PlatinumGames has dismissed suggestions that Japanese creators could lessen their support for PlayStation 5, following low launch sales and reports Sony was ‘side-lining’ its home region to place more focus on the US market.
A recent Bloomberg report claimed Sony’s home territory was being excluded from promotional planning for PS5 and had seen its development teams slashed as the company placed more importance on the West.
Following the report, PS5 recorded PlayStation’s lowest ever launch numbers in Japan due to few consoles being made available. Its Japan Studio also saw several high-profile departures including Demon’s Souls producer Teruyuki Toriyama, and Gravity Rush creator Keiichiro Toyama.
Speaking to VGC in a new interview, Nier Automata developer Platinum played down suggestions that Japan was being overlooked with PS5.
Studio head Atsushi Inaba said: “To be honest, we don’t feel it that much, or at least I haven’t felt the impact of it myself yet. That being said, I do understand that the console industry in Japan is not what it used to be and when that happens the priorities of these big console makers will change, and that makes perfect sense to me.”
He added: “I don’t know if this is an opinion that’s out there, and I don’t have any personal investment, but just because PlayStation is from Japan doesn’t mean it should focus on the Japanese market. I don’t feel that way. At the same time, I don’t think it’s American now either: I think it’s international and doesn’t really belong to any country. That’s how I feel as a developer.
“However, I understand from a user perspective that if we start seeing release schedules prioritising the US over Japan, then that will be frustrating I’m sure. I’m not going to tell Japanese fans, ‘that’s how it is, deal with it’.”
Platinum’s other co-founder Hideki Kamiya – the designer behind Devil May Cry and Okami – shared more passionate comments about Sony’s decision to break with tradition for PS5’s default controls.
“Maybe you’re aware that up until PS4 the default confirm button in Japan has always been circle, where as it was always X in the US,” he explained. “But for PS5, Sony has unified this and made X the default select button in Japan like the US.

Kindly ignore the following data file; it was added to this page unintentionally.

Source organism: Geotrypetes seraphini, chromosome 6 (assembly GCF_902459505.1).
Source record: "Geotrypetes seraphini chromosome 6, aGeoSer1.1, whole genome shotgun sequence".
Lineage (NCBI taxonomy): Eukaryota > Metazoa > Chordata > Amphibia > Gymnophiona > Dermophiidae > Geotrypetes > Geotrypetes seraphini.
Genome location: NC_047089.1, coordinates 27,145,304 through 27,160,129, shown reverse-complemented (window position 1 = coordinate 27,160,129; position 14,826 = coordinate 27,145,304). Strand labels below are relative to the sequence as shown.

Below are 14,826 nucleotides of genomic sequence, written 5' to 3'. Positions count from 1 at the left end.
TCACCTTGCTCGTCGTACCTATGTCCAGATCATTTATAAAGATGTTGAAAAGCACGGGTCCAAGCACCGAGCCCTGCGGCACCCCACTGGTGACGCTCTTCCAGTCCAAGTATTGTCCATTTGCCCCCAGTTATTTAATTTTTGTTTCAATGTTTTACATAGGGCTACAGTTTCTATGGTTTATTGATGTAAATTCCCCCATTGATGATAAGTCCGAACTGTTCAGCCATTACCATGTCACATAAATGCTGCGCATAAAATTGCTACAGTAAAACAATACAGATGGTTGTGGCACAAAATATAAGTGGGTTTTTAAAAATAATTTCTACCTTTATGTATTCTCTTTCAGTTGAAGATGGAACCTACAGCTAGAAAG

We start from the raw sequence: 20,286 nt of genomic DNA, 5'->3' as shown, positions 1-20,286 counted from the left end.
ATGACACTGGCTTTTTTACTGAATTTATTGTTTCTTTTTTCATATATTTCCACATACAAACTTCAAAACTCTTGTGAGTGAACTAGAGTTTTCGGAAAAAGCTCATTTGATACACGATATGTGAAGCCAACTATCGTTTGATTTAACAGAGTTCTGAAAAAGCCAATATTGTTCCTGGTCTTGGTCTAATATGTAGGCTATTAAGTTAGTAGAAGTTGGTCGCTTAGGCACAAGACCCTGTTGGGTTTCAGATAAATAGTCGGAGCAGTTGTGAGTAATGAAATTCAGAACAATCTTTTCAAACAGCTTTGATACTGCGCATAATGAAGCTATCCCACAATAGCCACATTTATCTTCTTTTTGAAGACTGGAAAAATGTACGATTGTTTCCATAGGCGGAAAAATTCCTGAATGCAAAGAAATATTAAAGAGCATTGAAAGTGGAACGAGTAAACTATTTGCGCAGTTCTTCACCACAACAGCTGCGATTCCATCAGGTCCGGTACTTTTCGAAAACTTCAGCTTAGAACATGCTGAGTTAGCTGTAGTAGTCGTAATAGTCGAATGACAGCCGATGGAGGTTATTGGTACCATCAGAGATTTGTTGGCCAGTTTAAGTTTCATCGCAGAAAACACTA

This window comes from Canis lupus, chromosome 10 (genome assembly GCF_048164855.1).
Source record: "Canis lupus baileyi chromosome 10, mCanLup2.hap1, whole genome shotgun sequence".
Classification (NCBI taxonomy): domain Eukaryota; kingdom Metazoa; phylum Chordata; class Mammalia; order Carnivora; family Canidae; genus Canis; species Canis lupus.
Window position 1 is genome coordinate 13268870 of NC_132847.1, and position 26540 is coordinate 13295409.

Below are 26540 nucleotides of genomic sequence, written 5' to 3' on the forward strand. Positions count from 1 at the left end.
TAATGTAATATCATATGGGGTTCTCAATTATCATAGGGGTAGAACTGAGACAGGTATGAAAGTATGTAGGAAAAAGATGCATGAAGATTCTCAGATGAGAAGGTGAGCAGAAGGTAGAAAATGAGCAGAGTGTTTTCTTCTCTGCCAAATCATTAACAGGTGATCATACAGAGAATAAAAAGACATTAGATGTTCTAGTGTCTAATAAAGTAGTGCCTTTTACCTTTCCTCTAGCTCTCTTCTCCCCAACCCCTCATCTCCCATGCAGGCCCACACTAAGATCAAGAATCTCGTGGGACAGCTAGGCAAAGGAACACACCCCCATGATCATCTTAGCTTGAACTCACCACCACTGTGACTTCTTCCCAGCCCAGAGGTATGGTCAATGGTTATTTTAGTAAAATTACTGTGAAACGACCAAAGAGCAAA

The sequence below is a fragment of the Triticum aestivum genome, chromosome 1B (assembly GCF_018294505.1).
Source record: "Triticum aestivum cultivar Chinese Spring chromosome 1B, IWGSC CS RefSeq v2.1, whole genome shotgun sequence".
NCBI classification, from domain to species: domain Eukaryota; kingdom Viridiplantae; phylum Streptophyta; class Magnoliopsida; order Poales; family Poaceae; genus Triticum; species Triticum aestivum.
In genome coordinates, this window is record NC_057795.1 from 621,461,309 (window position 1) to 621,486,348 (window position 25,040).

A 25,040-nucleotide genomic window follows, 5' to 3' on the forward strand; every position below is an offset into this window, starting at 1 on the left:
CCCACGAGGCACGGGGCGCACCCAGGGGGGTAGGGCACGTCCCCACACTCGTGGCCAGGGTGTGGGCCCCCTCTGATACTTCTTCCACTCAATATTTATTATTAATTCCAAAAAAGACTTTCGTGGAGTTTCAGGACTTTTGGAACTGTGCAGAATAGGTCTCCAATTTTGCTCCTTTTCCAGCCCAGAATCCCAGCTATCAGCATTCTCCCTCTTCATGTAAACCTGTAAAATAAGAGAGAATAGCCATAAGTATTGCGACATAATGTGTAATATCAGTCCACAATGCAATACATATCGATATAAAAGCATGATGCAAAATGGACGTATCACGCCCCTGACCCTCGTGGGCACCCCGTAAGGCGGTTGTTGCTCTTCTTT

“To me, this doesn’t feel like a Japan versus US thing – my pride isn’t hurt as a Japanese person – it’s just more that there are two camps who had two ways of doing things, and I think they’ve short-sightedly leaned one way. I don’t understand the reasoning behind that.”
Kamiya claimed that had the situation been the other way around, with the US having its default controls switched, he would’ve felt the same.
“It’s just a little bit of disrespect towards the gaming cultures that have existed for decades now as part of so many peoples’ lives,” he said. “I feel like PS5 has disrupted that and I don’t know if it was meaningful to do that.”
Earlier this month, a damning report from a Japanese analyst group claimed that the PlayStation brand was “in decisive decline” in the country and suggested that many consumers felt Sony had shown disregard to Japanese players.
Ace Economic Research Institute analyst Hideki Yasuda said PS5 sold some 240,000 units in Japan in its first six weeks of availability – less than every other PlayStation console during the same timeframe, barring PSP.
However, Platinum’s Kamiya said he felt it was far too early to jump to conclusions on how PS5 would perform in Japan.
“Like I said, to me it’s not a Japan versus the US situation, but more about ‘culture A’ and ‘culture B’,” he told VGC. “One was chosen over the other, but I don’t think that means Japan is going to break away – I don’t see that.
“I don’t see a shunning of Sony from the Japanese makers at all. And really it’s so hard to get a PS5 right now that I feel we don’t have enough accurate data on how it will ultimately fare in Japan yet.”
Sony Interactive Entertainment CEO Jim Ryan has called claims the company is marginalising Japan’s role “inaccurate”.
In a statement released in late November, Sony suggested that globally, PS5 had enjoyed the biggest console launch in history following “unprecedented” demand.